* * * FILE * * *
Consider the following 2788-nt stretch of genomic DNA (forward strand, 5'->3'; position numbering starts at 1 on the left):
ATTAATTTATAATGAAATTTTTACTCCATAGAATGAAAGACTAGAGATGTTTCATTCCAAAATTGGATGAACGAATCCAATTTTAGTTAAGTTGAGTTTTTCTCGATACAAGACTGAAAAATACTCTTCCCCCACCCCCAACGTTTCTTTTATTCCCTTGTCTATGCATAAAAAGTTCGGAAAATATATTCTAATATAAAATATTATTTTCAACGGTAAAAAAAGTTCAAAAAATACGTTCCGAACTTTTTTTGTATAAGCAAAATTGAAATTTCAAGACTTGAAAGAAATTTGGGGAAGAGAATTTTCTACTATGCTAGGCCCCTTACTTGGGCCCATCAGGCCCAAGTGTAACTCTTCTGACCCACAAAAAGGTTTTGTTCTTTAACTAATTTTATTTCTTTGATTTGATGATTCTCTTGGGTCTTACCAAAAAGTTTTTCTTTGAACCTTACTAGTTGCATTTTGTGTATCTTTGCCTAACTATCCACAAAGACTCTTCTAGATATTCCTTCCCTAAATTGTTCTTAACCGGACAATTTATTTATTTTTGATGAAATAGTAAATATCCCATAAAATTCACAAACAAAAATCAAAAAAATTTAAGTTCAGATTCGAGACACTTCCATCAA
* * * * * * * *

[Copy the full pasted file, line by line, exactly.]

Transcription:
Consider the following 2788-nt stretch of genomic DNA (forward strand, 5'->3'; position numbering starts at 1 on the left):
ATTAATTTATAATGAAATTTTTACTCCATAGAATGAAAGACTAGAGATGTTTCATTCCAAAATTGGATGAACGAATCCAATTTTAGTTAAGTTGAGTTTTTCTCGATACAAGACTGAAAAATACTCTTCCCCCACCCCCAACGTTTCTTTTATTCCCTTGTCTATGCATAAAAAGTTCGGAAAATATATTCTAATATAAAATATTATTTTCAACGGTAAAAAAAGTTCAAAAAATACGTTCCGAACTTTTTTTGTATAAGCAAAATTGAAATTTCAAGACTTGAAAGAAATTTGGGGAAGAGAATTTTCTACTATGCTAGGCCCCTTACTTGGGCCCATCAGGCCCAAGTGTAACTCTTCTGACCCACAAAAAGGTTTTGTTCTTTAACTAATTTTATTTCTTTGATTTGATGATTCTCTTGGGTCTTACCAAAAAGTTTTTCTTTGAACCTTACTAGTTGCATTTTGTGTATCTTTGCCTAACTATCCACAAAGACTCTTCTAGATATTCCTTCCCTAAATTGTTCTTAACCGGACAATTTATTTATTTTTGATGAAATAGTAAATATCCCATAAAATTCACAAACAAAAATCAAAAAAATTTAAGTTCAGATTCGAGACACTTCCATCAA